• Not planning to spend your KiwiSaver money for ten years or more, move the lot to a lower-risk fund if you must.

    Remember, though, that over the long run higher-risk funds bring higher average returns. So consider moving only part of your savings to lower risk. Leave a portion where it is, and learn to be brave as it rises and falls over the years.

  • Planning to spend at least some of the money within ten years – in retirement or on a first home – you should reduce your risk.

    If you hope to buy a house or spend most of your savings within, say, three years, it’s wise to move your money to a low-risk fund – or bank term deposits if you’re over 65. Then your balance can’t drop right when you want to use it.

    The money you expect to spend between three and ten years from now is best moved to a bond fund. If your provider doesn’t have one, use a balanced fund. Reduce the risk more as you get to the three-year horizon.

You can lessen the risk of transferring all your money at what turns out to be a particularly bad time by moving, say, a third now, a third a month or two later, and the rest in another month or two.

Footnote for retired people: while you may want to move shorter-term spending money into a low-risk fund, consider leaving the ten-year-plus money in middle or higher-risk to get the better long-term returns.

QYou find — through the Fund Finder’s questions — that your fund is not risky enough?

AThat means you’ve been missing out on really good average returns in the riskier funds. It’s time to climb aboard.

But I suggest you also make your move in, say, three batches – a month or two apart. You want a chance at moving at least some of your money at the best time.

QYou’ve decided to move a portion of your savings to a lower or higher-risk fund — sooner or later — but your KiwiSaver provider won’t let you be in more than one fund?

ASwitch to another provider that will permit that. Most do. Use the Smart Investor tool to find another good fund at the right risk level for you and, of course, check their fund switching policy before moving.

How do you choose a new provider? See the next two items.

QYou may be paying too much in fees?

AThe Smart Investor tool comes to the rescue again! Click “Compare”, “KiwiSaver” and select your risk level.

Scroll down to “Sort by” and click “Fees” (lowest first). You’ll get a list of all the funds of that type, with the lowest-fee funds first. How does your fund compare? If it’s not amongst the cheapest, I strongly suggest you choose one that is.

You can get info about each low-fee fund by clicking on the fund name. and then check the providers’ websites to see if you like the way they operate.

You’ll also notice that the Smart Investor tool lets you compare funds by returns. Don’t take much notice of returns — except to rule out any funds that consistently have low returns.

Why not go for funds that have had high returns? Because time and again we see past high performers doing poorly in future.

Your best bet to get high long-term returns after fees is to go for funds with low fees.

When you decide to move to a new provider, just contact them. They will get in touch with your old provider and arrange the move.

QYou’re concerned about how ethical or environmentally friendly your fund is?

AGo to mindfulmoney.nz, where you can check what’s in your KiwiSaver fund, and find a KiwiSaver fund that fits your values.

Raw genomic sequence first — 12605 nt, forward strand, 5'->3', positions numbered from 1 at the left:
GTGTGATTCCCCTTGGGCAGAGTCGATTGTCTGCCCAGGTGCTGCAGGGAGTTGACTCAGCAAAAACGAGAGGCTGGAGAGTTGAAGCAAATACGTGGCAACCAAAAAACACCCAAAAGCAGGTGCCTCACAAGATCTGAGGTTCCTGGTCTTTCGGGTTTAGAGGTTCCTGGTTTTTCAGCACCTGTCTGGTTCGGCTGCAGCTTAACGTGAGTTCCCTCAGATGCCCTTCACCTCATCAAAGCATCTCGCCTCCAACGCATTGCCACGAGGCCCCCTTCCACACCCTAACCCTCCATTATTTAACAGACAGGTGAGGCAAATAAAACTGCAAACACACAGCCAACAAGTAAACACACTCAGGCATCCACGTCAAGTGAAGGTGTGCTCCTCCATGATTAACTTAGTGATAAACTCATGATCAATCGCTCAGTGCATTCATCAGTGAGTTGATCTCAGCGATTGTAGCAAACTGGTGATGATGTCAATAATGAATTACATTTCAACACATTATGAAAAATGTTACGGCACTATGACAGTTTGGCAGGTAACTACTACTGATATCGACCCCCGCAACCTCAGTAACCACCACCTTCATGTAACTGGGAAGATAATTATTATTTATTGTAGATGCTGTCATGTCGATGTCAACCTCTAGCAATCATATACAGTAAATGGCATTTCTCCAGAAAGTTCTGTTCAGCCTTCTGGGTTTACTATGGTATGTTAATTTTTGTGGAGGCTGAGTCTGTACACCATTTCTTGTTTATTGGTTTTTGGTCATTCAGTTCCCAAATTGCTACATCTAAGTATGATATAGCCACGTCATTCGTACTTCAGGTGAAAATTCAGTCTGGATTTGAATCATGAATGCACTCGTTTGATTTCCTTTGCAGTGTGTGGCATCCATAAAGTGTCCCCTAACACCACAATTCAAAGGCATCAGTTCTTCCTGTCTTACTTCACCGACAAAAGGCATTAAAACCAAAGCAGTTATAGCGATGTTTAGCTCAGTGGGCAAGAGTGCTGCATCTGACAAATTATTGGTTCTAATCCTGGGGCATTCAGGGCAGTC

QYou find yourself checking your KiwiSaver balance often – perhaps because it is shown every time you bank online?

AThis is bad for your financial and emotional health, especially in times of falling markets. It can lead to rash fund switching that leaves you worse off.

If your provider is a bank, and you see your balance every time you do online banking, turn off that feature.

Checking your balance about once every three months, when you get a statement from the provider, is often enough.

QYou’re not sure if you will have enough for your first home, or in retirement?

AGo to the KiwiSaver Savings Calculator on sorted.org.nz. It will tell you roughly how much you’re likely to have for your home or when you retire, and how much that’s expected to give you per week in retirement.

Important note: The retirement total is adjusted for inflation. That means that if your retirement total is $100,000, that will buy you what $100,000 buys today.

You can switch off the inflation adjustment, and your retirement total will be considerably higher. That’s the dollar amount you’re expected to actually have. But keep in mind that, because of inflation, it will buy less than it does today.

While you’re there, try adjusting your fund type, to see how much more or less you might have if you switched funds. You can also see how contributing more would affect your results. And there’s a link to a retirement calculator.

QDone? Brilliant! You can now drive your KiwiSaver car smoothly into retirement.

ATake a bit of interest in your account every now and then. But you shouldn’t have to change much, except perhaps to increase your contributions when you can, or to reduce your risk level as you approach the time you’ll spend the money.

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Mary Holm, ONZM, is a freelance journalist, a seminar presenter and a bestselling author on personal finance. She is a director of Financial Services Complaints Ltd (FSCL) and a former director of the Financial Markets Authority. Her opinions are personal, and do not reflect the position of any organisation in which she holds office. Mary’s advice is of a general nature, and she is not responsible for any loss that any reader may suffer from following it. Send questions to [email protected] or click here. Letters should not exceed 200 words. We won’t publish your name. Please provide a (preferably daytime) phone number. Unfortunately, Mary cannot answer all questions, correspond directly with readers, or give financial advice.